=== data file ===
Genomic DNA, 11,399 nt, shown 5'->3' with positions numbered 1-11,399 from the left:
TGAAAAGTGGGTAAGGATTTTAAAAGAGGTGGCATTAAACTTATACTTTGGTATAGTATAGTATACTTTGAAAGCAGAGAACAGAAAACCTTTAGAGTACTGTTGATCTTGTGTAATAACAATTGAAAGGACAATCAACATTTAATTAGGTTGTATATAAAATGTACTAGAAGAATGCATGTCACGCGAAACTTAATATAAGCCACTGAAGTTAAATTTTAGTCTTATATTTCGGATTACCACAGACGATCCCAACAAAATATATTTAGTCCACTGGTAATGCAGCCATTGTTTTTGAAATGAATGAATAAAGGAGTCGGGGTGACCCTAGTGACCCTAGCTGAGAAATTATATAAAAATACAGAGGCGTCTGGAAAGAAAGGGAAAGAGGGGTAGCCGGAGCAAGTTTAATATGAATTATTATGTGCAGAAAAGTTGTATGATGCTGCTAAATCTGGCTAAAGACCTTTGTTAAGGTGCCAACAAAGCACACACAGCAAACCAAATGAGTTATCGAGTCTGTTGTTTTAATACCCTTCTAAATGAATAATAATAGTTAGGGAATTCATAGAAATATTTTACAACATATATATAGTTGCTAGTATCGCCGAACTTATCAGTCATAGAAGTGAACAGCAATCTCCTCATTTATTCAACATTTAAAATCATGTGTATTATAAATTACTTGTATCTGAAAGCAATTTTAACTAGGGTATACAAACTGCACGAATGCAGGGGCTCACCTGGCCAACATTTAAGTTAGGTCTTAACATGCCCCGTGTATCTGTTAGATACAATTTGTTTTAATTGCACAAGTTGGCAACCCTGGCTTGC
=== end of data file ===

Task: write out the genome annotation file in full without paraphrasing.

Genomic DNA, 11,399 nt, shown 5'->3' with positions numbered 1-11,399 from the left:
TGAAAAGTGGGTAAGGATTTTAAAAGAGGTGGCATTAAACTTATACTTTGGTATAGTATAGTATACTTTGAAAGCAGAGAACAGAAAACCTTTAGAGTACTGTTGATCTTGTGTAATAACAATTGAAAGGACAATCAACATTTAATTAGGTTGTATATAAAATGTACTAGAAGAATGCATGTCACGCGAAACTTAATATAAGCCACTGAAGTTAAATTTTAGTCTTATATTTCGGATTACCACAGACGATCCCAACAAAATATATTTAGTCCACTGGTAATGCAGCCATTGTTTTTGAAATGAATGAATAAAGGAGTCGGGGTGACCCTAGTGACCCTAGCTGAGAAATTATATAAAAATACAGAGGCGTCTGGAAAGAAAGGGAAAGAGGGGTAGCCGGAGCAAGTTTAATATGAATTATTATGTGCAGAAAAGTTGTATGATGCTGCTAAATCTGGCTAAAGACCTTTGTTAAGGTGCCAACAAAGCACACACAGCAAACCAAATGAGTTATCGAGTCTGTTGTTTTAATACCCTTCTAAATGAATAATAATAGTTAGGGAATTCATAGAAATATTTTACAACATATATATAGTTGCTAGTATCGCCGAACTTATCAGTCATAGAAGTGAACAGCAATCTCCTCATTTATTCAACATTTAAAATCATGTGTATTATAAATTACTTGTATCTGAAAGCAATTTTAACTAGGGTATACAAACTGCACGAATGCAGGGGCTCACCTGGCCAACATTTAAGTTAGGTCTTAACATGCCCCGTGTATCTGTTAGATACAATTTGTTTTAATTGCACAAGTTGGCAACCCTGGCTTGC